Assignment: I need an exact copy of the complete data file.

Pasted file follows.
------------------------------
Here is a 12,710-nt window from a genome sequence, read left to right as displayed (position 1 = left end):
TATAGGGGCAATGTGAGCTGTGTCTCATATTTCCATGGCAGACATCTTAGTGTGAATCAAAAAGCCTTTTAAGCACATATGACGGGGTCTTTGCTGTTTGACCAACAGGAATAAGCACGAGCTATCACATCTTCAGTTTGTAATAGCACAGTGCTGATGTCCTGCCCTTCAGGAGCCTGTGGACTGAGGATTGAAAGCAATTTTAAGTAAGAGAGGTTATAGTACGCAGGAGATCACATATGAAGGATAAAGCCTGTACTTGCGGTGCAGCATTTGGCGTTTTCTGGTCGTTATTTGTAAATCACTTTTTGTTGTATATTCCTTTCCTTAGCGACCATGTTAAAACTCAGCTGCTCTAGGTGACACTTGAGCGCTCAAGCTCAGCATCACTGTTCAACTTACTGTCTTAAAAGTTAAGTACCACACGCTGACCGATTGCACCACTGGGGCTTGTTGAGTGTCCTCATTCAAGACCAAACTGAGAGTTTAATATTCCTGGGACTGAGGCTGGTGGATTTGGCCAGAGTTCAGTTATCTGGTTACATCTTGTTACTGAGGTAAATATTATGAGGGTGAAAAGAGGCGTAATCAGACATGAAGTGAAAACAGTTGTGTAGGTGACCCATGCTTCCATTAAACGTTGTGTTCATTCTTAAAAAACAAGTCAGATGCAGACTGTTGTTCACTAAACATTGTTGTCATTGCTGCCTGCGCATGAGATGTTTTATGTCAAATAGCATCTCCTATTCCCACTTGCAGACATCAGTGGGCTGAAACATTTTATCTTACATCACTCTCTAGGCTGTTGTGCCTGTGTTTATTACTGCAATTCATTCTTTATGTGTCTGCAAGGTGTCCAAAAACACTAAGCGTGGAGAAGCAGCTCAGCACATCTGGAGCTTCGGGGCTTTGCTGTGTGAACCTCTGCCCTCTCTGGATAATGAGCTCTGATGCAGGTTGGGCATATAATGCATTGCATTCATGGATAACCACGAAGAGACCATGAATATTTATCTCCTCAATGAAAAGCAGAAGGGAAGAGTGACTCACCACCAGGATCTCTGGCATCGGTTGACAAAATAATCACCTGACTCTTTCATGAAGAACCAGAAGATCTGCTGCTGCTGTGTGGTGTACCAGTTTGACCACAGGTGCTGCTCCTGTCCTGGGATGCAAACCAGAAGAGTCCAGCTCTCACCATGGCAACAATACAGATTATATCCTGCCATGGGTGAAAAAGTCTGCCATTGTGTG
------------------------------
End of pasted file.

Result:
Here is a 12,710-nt window from a genome sequence, read left to right as displayed (position 1 = left end):
TATAGGGGCAATGTGAGCTGTGTCTCATATTTCCATGGCAGACATCTTAGTGTGAATCAAAAAGCCTTTTAAGCACATATGACGGGGTCTTTGCTGTTTGACCAACAGGAATAAGCACGAGCTATCACATCTTCAGTTTGTAATAGCACAGTGCTGATGTCCTGCCCTTCAGGAGCCTGTGGACTGAGGATTGAAAGCAATTTTAAGTAAGAGAGGTTATAGTACGCAGGAGATCACATATGAAGGATAAAGCCTGTACTTGCGGTGCAGCATTTGGCGTTTTCTGGTCGTTATTTGTAAATCACTTTTTGTTGTATATTCCTTTCCTTAGCGACCATGTTAAAACTCAGCTGCTCTAGGTGACACTTGAGCGCTCAAGCTCAGCATCACTGTTCAACTTACTGTCTTAAAAGTTAAGTACCACACGCTGACCGATTGCACCACTGGGGCTTGTTGAGTGTCCTCATTCAAGACCAAACTGAGAGTTTAATATTCCTGGGACTGAGGCTGGTGGATTTGGCCAGAGTTCAGTTATCTGGTTACATCTTGTTACTGAGGTAAATATTATGAGGGTGAAAAGAGGCGTAATCAGACATGAAGTGAAAACAGTTGTGTAGGTGACCCATGCTTCCATTAAACGTTGTGTTCATTCTTAAAAAACAAGTCAGATGCAGACTGTTGTTCACTAAACATTGTTGTCATTGCTGCCTGCGCATGAGATGTTTTATGTCAAATAGCATCTCCTATTCCCACTTGCAGACATCAGTGGGCTGAAACATTTTATCTTACATCACTCTCTAGGCTGTTGTGCCTGTGTTTATTACTGCAATTCATTCTTTATGTGTCTGCAAGGTGTCCAAAAACACTAAGCGTGGAGAAGCAGCTCAGCACATCTGGAGCTTCGGGGCTTTGCTGTGTGAACCTCTGCCCTCTCTGGATAATGAGCTCTGATGCAGGTTGGGCATATAATGCATTGCATTCATGGATAACCACGAAGAGACCATGAATATTTATCTCCTCAATGAAAAGCAGAAGGGAAGAGTGACTCACCACCAGGATCTCTGGCATCGGTTGACAAAATAATCACCTGACTCTTTCATGAAGAACCAGAAGATCTGCTGCTGCTGTGTGGTGTACCAGTTTGACCACAGGTGCTGCTCCTGTCCTGGGATGCAAACCAGAAGAGTCCAGCTCTCACCATGGCAACAATACAGATTATATCCTGCCATGGGTGAAAAAGTCTGCCATTGTGTG